Android devices and distributed through HTML injection attacks on banking sites, in order to deceive its victims.
Recently, its source code has been leaked online through an underground forum that gave the opportunities to a larger number of cyber criminals to launch attacks using this kind of ready-made mobile malware.
The malicious iBanking app installed on victims’ phone has capabilities to spy on user’s communications. The bot allows an attacker to spoof SMS, redirect calls to any pre-defined phone number, capture audio using the device's microphone and steal other confidential data like call history log and the phone book contacts.
According to new report from ESET security researchers, now this iBanking Trojan (Android/Spy.Agent.AF) is targeting Facebook users by tricking them to download a malware application.
Injected fake verification page prompts users to enter their mobile number in order to verify the Facebook account authenticity, and then shows the following page if he indicates that his mobile is running Android.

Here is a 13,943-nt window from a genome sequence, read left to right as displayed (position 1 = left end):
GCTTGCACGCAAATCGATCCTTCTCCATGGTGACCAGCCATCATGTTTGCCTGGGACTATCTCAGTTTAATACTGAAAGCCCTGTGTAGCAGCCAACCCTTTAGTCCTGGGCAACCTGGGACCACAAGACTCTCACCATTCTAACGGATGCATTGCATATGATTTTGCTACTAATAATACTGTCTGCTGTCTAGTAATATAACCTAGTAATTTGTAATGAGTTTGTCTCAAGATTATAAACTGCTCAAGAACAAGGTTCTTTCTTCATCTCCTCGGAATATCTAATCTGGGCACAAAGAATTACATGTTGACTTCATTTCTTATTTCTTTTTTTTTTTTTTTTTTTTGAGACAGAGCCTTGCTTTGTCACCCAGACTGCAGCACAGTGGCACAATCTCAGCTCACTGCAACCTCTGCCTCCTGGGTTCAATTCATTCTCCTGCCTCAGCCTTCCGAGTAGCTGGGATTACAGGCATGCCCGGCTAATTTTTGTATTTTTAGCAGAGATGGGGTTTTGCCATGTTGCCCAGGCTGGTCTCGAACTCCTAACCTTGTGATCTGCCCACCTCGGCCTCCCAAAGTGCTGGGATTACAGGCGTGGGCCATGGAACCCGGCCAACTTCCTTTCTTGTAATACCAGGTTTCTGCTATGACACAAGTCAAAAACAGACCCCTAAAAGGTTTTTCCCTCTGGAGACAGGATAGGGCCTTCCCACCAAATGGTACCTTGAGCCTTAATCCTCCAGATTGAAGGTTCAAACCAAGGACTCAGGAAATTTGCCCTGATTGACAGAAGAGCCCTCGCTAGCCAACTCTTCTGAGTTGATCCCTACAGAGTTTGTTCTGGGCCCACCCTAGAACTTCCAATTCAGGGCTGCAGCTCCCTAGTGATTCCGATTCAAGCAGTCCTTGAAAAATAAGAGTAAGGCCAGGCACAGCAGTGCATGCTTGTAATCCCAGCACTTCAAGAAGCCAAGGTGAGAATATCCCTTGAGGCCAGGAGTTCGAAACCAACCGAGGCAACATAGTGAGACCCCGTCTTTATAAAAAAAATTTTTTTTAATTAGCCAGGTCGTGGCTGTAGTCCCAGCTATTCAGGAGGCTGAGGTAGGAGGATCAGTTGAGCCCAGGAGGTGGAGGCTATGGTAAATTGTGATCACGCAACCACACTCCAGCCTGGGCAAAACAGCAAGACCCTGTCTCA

Next fake page asks victim to download an Android app from the shown URL or using QR code method, if SMS somehow fails to reach the user’s phone. Once downloaded and installed, the malware connects to its command-and-control server that allows attackers to issue commands to each infected device.
Facebook also has two-factor authentication features for quite a long time, but this is the very first time when Facebook users are targeted by iBanking Trojan. The reason may be an increasing number of people using it.
Since many banking sites use two-factor authentication and transaction authorization systems in order to deal with the various threats, but in order to bypass two factor authentication, cyber criminals have started to create various mobile malware like iBanking to solve their purpose.
iBanking Trojan can be used in conjunction with any malware in order to inject code into a webpage and is generally used to redirect incoming SMS messages to bypass two-factor authentication.
It is always important to treat third-party apps with a healthy dose of suspicion and skepticism as cybercriminals are always out there to hijack your every device.
Don't just download any app from any source you happen to encounter and before installing a new app, just check out the reputation of both the app and the publisher. In order to prevent direct installations, go to your Android device’s Applications Settings menu and disable the “unknown sources” option for installing apps.
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